Stanford researchers create a new technique to study how we inherit disease
By sequencing the DNA of the offspring, scientists can now determine which traits came from each parent during the gene-shuffling process of fertilization.
Human reproduction is simple. A sperm cell carries the man’s genome into the egg. There, during fertilization, male and female genomes commingle in a way that fuses different traits from each parent into the DNA blueprint for a new human being.
Parents aren’t perfect. Their genomes may contain disease-causing mutations. Nature tries to protect offspring by gene-mixing. This way if one parent passes on a defective mutation, the other has a chance to contribute a working copy.
Until now, however, there hasn’t been an easy way to determine whether an offspring inherited a good working copy of a gene or two defective mutations, a scenario that could cause disease or illness.
In a recent paper in Nature Biotechnology, a research team led by Stanford scientists and engineers describes a new process that can analyze an offspring’s DNA and reveal which specific genes were inherited from each parent.
“If you sequence the child you can now tell what traits they inherited from their parents,” said Michael Snyder, professor and chair of genetics at Stanford and principal author of the study, which was co-authored by Volodymyr Kuleshov, a doctoral student in computer science at Stanford.
The human genetic code is written on DNA, which is packaged into large molecules called chromosomes. Chromosomes from the mother and father commingle to form a child. Depicted here in pink and blue are the chromosomes of the mother and father. Stanford scientists have developed a way to deduce the genetic sequence of each parent's chromosome by performing a new type of analysis on a sample of DNA taken from their offspring.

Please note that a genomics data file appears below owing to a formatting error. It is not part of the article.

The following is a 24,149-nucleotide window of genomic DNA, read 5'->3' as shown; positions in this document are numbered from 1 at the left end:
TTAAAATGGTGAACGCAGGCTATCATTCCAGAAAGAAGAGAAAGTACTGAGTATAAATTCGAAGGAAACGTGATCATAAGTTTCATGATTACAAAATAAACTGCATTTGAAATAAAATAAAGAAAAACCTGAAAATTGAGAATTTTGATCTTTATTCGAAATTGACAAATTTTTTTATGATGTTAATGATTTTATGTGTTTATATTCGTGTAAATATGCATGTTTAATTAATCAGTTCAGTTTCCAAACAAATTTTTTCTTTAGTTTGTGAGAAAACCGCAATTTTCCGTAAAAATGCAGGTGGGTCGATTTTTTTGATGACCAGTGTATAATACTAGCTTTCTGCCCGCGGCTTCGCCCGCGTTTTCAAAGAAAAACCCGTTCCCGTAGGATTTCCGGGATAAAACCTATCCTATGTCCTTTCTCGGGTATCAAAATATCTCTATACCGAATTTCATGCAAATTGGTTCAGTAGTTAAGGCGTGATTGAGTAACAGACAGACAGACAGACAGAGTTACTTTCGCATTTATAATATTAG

DNA is made up of four chemicals – A, T, G and C – strung in a specific order. A person has 6 billion of these chemicals assembled into 46 chromosomes, 23 each from mother and father.
When scientists sequence a person’s genome, they break the DNA into small pieces to determine the order of the A, T, G and Cs.
The problem is that current process doesn’t reveal all the information needed to ascertain which parts of a person’s genome come from which parent. Important variants could come from either the mother’s or the father’s chromosomes.
The Stanford team used several innovations to provide this missing information on parental inheritance.
First the researchers chopped the DNA into blocks 10,000 letters long. Since modern sequencers can’t directly read blocks that long, the researchers then cut these long segments into shorter snippets of 100 letters – tagging each snippet so that they knew from which mega block it came.
Using a computer analysis, the researchers determined which genetic variants from the offspring’s DNA were linked together in 10,000 letter blocks. Finally their algorithms reassembled these longer blocks into two complete sequences, one for each parent’s chromosomes.
The Stanford process can reveal whether individuals have one good copy of a gene or two bad copies – without sequencing the DNA of parents. Knowing this inheritance information is crucial in determining which DNA changes may cause disease. The new process also allows scientists and treating physicians to collect this information more quickly and accurately than previous methods, according to the report in Nature Biotechnology.
Because of its speed, precision and utility, the Stanford approach is being marketed as a commercial process by the biotechnology firm Illumina.
Other co-authors are genetics researchers Rui Chen and Zhihai Ma, who explored additional uses of these tools; Illumina scientists Dimitry Pushkarev and Michael Kertesz, who developed the DNA preparation processes, and their colleague Tim Blauwkamp, who prepared the samples for this experiment; and Dan Xie, a postdoctoral scholar at Stanford who was involved in the computational analyses.
The experiments were funded by grants from the National Institutes of Health and the Genetics Department of Stanford University.
Tom Abate is the Associate Director of Communications at Stanford Engineering.
Last modified Thu, 6 Mar, 2014 at 15:29